Friday, May 31, 2019
OConnors The Lame Shall Enter First :: Lame Shall Enter First Essays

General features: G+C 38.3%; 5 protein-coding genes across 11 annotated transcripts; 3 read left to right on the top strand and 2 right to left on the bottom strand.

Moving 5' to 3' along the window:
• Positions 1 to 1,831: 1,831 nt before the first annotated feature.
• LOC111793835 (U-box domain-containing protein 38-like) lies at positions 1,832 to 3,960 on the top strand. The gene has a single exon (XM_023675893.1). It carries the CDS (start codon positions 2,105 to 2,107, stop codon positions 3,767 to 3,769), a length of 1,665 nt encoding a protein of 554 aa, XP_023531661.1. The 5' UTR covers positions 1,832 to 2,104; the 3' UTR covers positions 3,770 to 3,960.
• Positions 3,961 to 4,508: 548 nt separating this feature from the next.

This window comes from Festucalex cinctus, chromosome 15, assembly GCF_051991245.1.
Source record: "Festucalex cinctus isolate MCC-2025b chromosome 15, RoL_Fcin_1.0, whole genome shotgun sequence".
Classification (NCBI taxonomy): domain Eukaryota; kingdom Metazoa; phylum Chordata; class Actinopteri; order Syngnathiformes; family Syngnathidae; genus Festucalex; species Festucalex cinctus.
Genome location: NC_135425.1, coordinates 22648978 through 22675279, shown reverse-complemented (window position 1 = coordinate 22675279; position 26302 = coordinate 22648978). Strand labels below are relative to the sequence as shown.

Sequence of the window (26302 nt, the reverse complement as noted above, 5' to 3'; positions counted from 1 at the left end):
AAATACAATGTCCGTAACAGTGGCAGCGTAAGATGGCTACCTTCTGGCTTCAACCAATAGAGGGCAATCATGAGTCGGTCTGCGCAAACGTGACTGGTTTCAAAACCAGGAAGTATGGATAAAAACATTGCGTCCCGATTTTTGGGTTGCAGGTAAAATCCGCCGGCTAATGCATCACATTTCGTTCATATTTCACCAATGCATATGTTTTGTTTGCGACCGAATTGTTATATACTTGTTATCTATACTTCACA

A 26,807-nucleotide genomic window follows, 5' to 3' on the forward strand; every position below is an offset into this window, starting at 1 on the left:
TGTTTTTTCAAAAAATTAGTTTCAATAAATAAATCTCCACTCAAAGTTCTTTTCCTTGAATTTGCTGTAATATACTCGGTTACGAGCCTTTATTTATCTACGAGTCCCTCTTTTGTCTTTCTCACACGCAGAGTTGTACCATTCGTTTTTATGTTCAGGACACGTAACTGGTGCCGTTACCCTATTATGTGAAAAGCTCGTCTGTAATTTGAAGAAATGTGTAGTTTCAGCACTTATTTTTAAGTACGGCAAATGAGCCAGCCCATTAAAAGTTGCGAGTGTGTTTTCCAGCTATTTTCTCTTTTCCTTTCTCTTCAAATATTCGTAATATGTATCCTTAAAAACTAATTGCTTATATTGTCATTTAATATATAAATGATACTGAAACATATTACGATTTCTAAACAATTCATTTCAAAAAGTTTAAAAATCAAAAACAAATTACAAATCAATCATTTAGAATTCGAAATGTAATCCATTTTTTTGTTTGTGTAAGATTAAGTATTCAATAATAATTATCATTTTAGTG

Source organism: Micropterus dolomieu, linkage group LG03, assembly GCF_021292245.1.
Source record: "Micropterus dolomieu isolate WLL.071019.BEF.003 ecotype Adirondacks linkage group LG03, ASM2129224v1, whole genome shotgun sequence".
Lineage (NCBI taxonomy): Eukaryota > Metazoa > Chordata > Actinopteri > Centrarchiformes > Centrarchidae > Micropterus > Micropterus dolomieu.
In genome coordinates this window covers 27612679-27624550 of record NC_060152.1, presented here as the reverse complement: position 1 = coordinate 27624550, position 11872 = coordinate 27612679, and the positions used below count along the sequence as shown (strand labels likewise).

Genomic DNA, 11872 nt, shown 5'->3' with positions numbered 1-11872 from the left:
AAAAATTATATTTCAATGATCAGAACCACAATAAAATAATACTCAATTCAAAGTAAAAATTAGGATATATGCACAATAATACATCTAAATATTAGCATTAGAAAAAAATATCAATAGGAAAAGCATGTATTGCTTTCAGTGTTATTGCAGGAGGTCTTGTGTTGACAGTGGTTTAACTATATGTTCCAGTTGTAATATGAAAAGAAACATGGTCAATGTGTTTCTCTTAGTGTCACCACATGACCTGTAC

OConnors The Lame Sh tout ensemble Enter FirstThe Lame Shall Enter First concentrates on the birth between Sheppard and, on the one hand, his son Norton, and on the other a boy in a reformatory, Johnson. Sheppards wife is dead and Norton misses his mother. Sheppard cant understand Norton at all and chooses to spend all of his time helping Johnson, who tells him that Satan has him in his power (150). Sheppard of course does not believe in Satan and tries to rationalise the whole situation. He brings Johnson home and Johnson interferes with Nortons mothers belongings which, of course, greatly upsets Norton. Sheppards reaction to this is that Norton in reality needs to learn how to share things. Johnson reacts very badly to this and plays Sheppard off against his son. When Sheppard leaves the room after he has told Johnson that he thinks hes good for Norton because Norton needs to share things, Johnson says God kid . . . how do you stand it? . . He thinks hes Jesus Christ (161). As th e story proceeds Johnson tries to get Sheppard to see that evilness exists and that Satan actually runs the world as he sees it (164). The outcome of the story, as might be expected from the rest of OConnors stories, is that Sheppard is unable to use reason to form Johnson. Despite Sheppards attempts to help Johnson walk better (hence the title The Lame Shall Enter First) by giving him a wooden leg, Johnson sticks by his notion that what is really wrong with him is evil Sheppard said . . . I am going to save you.Johnson thrust his head forward. Save yourself, he hissed. Nobody can save me unless Jesus. (180)A little later Johnson says to Sheppard The Devil has you in his power (185). He then disappears.At the end of the story Johnson is caught by the police in further wrong-doing and Norton commits self-destruction by hanging himself from the window through which he has been trying to find his mother amongst the stars with a telescope. Towards the end Sheppard realises that he ha s confused good works with Christian faith. Works wont save you but great faith will Nortons face rose before him, empty, forlorn, his left eye listing almost imperceptibly toward the satellite rim as if it could not bear a full view of grief.